Honey is the natural sweet substance produced by honey bees from the nectar of plants or from secretions of living parts of plants or excretions of plant sucking insects on the living parts of plants, which the bees collect, transform by combining with specific substances of their own, deposit, dehydrate, store and leave in the honey comb to ripen and mature.
Honey consists essentially of different sugars, predominantly fructose and glucose as well as other substances such as organic acids, enzymes and solid particles derived from honey collection. The colour of honey varies from nearly colourless to dark brown. The consistency can be fluid, viscous or partly to entirely crystallised. The flavour and aroma vary, but are derived from the plant origin.
Furthermore, they go on to say that, in order for “honey” to actually BE “honey”, it must meet these standards:
Honey sold as such shall not have added to it any food ingredient, including food additives, nor shall any other additions be made other than honey. Honey shall not have any objectionable matter, flavour, aroma, or taint absorbed from foreign matter during its processing and storage. The honey shall not have begun to ferment or effervesce. No pollen or constituent particular to honey may be removed except where this is unavoidable in the removal of foreign inorganic or organic matter.
Honey shall not be heated or processed to such an extent that its essential composition is changed and/ or its quality is impaired.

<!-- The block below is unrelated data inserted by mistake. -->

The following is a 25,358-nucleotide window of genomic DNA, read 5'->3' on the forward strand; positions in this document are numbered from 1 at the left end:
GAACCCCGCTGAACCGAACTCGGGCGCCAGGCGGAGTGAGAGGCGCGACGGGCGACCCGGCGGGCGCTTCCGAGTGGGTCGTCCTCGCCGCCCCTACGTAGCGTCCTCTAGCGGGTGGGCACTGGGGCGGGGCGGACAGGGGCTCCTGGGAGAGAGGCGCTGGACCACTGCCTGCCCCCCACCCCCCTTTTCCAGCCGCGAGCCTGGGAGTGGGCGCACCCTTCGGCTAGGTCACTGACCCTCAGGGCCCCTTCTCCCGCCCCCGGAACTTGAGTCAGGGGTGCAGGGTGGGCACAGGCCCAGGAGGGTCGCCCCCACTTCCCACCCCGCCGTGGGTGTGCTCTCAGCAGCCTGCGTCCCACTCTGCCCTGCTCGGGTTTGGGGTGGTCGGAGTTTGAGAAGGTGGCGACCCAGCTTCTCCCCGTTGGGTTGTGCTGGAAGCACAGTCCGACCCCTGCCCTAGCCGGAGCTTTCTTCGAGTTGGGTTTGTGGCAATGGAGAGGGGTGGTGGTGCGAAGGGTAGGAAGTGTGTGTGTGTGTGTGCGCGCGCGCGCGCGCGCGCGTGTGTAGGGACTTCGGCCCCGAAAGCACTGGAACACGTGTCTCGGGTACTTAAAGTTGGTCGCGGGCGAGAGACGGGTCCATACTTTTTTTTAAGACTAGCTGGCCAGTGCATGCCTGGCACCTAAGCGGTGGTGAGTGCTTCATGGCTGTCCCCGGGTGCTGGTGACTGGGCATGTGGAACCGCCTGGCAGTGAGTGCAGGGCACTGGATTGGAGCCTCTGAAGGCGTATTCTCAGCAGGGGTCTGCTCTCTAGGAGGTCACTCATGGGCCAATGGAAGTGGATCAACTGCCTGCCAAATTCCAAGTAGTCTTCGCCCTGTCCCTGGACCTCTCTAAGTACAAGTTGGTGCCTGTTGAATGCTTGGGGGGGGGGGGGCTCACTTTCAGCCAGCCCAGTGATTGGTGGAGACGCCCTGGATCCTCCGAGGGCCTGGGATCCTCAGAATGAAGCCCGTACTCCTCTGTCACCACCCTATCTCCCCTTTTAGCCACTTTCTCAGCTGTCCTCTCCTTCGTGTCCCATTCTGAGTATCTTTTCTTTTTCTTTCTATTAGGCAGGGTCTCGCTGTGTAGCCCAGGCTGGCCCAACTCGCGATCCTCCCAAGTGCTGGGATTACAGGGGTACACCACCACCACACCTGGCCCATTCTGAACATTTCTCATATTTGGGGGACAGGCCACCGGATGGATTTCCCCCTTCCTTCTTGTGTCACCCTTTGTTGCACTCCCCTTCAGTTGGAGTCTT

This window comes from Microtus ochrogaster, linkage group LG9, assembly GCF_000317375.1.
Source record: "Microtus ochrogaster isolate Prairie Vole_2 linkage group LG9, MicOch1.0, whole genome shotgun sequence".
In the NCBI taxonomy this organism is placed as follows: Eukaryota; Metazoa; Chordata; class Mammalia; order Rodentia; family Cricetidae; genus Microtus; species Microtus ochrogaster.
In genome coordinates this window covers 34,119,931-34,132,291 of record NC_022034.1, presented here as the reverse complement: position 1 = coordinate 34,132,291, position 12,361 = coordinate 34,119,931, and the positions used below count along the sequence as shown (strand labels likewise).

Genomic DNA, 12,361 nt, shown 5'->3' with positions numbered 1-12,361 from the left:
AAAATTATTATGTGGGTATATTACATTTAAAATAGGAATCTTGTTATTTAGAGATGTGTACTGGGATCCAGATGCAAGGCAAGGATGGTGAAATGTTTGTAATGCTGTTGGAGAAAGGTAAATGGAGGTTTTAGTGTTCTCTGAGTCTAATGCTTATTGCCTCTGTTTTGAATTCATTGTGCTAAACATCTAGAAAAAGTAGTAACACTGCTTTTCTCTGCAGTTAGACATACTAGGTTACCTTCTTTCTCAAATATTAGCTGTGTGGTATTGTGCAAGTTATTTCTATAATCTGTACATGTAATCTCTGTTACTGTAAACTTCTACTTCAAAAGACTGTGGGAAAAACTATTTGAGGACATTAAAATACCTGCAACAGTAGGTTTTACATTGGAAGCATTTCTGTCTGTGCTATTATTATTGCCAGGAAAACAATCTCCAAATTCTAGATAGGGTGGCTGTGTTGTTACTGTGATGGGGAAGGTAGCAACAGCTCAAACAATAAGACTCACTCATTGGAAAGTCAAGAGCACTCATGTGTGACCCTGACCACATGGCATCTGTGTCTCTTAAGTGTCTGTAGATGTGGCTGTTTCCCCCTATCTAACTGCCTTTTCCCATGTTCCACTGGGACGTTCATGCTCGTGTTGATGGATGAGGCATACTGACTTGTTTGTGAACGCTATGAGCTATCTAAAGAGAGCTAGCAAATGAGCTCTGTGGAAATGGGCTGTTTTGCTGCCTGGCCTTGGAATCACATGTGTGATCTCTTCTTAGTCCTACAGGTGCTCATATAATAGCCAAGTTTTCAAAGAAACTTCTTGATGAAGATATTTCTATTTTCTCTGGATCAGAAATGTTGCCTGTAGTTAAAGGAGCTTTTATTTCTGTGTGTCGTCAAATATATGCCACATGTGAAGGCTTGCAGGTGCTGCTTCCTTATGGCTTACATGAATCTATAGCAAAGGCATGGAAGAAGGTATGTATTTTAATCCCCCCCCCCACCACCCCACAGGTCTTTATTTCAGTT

Chemical or biochemical treatments shall not be used to influence honey crystallisation.
Then it starts getting really technical about the water and sugar content of honey, so I’ll move along. If you’re interested in that, by all means read the Codex!
It seems to me there are two problems here: a financial problem, and a quality of product problem.
Financially, this pollen removal is a problem because Chinese honey is SO much cheaper than US, locally produced honey that it causes our local honey producers to sometimes go out of business. That’s not healthy for our country’s financial health.
As far as quality of product goes, it’s more complicated.
People don’t know what REAL honey is supposed to be like any more. American consumers want honey that is free-flowing, clear, a uniform color, and has no crystallization. They expect that honey isn’t honey unless it has been watered down, de-foamed, or had some other chemical process done to it.
This ignorance is frightening, and dangerous, but we can’t really blame the general population, can we? What we’ve been sold in the stores for the last thirty years has taught Americans what honey looks/tastes/feels like, and why should they think the truth is so very different? (This is why having FDA approval of the Codex is SO important!)
The removal of pollen and the pasteurization of honey is essentially the removal of much of the vital nutritional benefit of honey. It may make it cleaner looking and more free-flowing, but it also removes the natural yeast and enzymes in honey that make it such a power-house healer for our bodies.
One of the many benefits of honey is its ability to provide immunotherapy for environmental allergies. When the pollen is removed from honey, it no longer provides that benefit as the pollen is what provides that benefit in the first place!